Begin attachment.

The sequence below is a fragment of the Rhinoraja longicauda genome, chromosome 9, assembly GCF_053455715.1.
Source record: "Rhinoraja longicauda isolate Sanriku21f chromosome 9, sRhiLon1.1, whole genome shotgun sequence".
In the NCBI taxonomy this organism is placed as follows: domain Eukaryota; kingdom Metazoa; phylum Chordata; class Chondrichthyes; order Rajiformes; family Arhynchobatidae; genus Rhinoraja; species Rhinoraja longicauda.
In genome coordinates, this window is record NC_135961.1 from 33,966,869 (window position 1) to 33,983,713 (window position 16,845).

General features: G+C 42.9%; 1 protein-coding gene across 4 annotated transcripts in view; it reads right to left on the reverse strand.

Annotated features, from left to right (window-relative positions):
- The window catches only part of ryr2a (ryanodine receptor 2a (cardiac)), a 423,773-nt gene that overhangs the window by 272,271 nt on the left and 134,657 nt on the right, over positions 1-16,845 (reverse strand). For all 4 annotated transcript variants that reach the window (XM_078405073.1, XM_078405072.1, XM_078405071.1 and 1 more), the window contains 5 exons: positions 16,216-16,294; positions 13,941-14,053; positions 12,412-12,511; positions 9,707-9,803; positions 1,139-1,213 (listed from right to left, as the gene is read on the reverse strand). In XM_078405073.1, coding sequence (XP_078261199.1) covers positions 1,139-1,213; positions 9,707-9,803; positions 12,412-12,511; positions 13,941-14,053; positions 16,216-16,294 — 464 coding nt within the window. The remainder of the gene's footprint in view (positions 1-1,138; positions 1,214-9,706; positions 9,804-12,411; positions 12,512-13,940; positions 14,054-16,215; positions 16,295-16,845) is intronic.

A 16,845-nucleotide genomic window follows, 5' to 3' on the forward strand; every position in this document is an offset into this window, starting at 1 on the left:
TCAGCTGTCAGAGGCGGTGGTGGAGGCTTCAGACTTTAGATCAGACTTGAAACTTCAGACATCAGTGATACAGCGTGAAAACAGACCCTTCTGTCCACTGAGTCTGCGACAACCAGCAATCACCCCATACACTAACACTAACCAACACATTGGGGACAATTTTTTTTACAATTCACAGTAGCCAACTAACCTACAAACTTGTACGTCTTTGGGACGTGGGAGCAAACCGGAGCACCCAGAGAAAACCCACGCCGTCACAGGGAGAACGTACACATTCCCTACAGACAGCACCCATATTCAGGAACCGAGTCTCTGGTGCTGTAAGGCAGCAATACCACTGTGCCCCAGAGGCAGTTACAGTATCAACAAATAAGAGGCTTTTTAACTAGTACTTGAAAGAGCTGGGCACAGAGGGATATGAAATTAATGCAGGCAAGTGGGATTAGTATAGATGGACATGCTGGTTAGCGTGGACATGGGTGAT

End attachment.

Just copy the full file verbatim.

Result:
The sequence below is a fragment of the Rhinoraja longicauda genome, chromosome 9, assembly GCF_053455715.1.
Source record: "Rhinoraja longicauda isolate Sanriku21f chromosome 9, sRhiLon1.1, whole genome shotgun sequence".
In the NCBI taxonomy this organism is placed as follows: domain Eukaryota; kingdom Metazoa; phylum Chordata; class Chondrichthyes; order Rajiformes; family Arhynchobatidae; genus Rhinoraja; species Rhinoraja longicauda.
In genome coordinates, this window is record NC_135961.1 from 33,966,869 (window position 1) to 33,983,713 (window position 16,845).

General features: G+C 42.9%; 1 protein-coding gene across 4 annotated transcripts in view; it reads right to left on the reverse strand.

Annotated features, from left to right (window-relative positions):
- The window catches only part of ryr2a (ryanodine receptor 2a (cardiac)), a 423,773-nt gene that overhangs the window by 272,271 nt on the left and 134,657 nt on the right, over positions 1-16,845 (reverse strand). For all 4 annotated transcript variants that reach the window (XM_078405073.1, XM_078405072.1, XM_078405071.1 and 1 more), the window contains 5 exons: positions 16,216-16,294; positions 13,941-14,053; positions 12,412-12,511; positions 9,707-9,803; positions 1,139-1,213 (listed from right to left, as the gene is read on the reverse strand). In XM_078405073.1, coding sequence (XP_078261199.1) covers positions 1,139-1,213; positions 9,707-9,803; positions 12,412-12,511; positions 13,941-14,053; positions 16,216-16,294 — 464 coding nt within the window. The remainder of the gene's footprint in view (positions 1-1,138; positions 1,214-9,706; positions 9,804-12,411; positions 12,512-13,940; positions 14,054-16,215; positions 16,295-16,845) is intronic.

A 16,845-nucleotide genomic window follows, 5' to 3' on the forward strand; every position in this document is an offset into this window, starting at 1 on the left:
TCAGCTGTCAGAGGCGGTGGTGGAGGCTTCAGACTTTAGATCAGACTTGAAACTTCAGACATCAGTGATACAGCGTGAAAACAGACCCTTCTGTCCACTGAGTCTGCGACAACCAGCAATCACCCCATACACTAACACTAACCAACACATTGGGGACAATTTTTTTTACAATTCACAGTAGCCAACTAACCTACAAACTTGTACGTCTTTGGGACGTGGGAGCAAACCGGAGCACCCAGAGAAAACCCACGCCGTCACAGGGAGAACGTACACATTCCCTACAGACAGCACCCATATTCAGGAACCGAGTCTCTGGTGCTGTAAGGCAGCAATACCACTGTGCCCCAGAGGCAGTTACAGTATCAACAAATAAGAGGCTTTTTAACTAGTACTTGAAAGAGCTGGGCACAGAGGGATATGAAATTAATGCAGGCAAGTGGGATTAGTATAGATGGACATGCTGGTTAGCGTGGACATGGGTGAT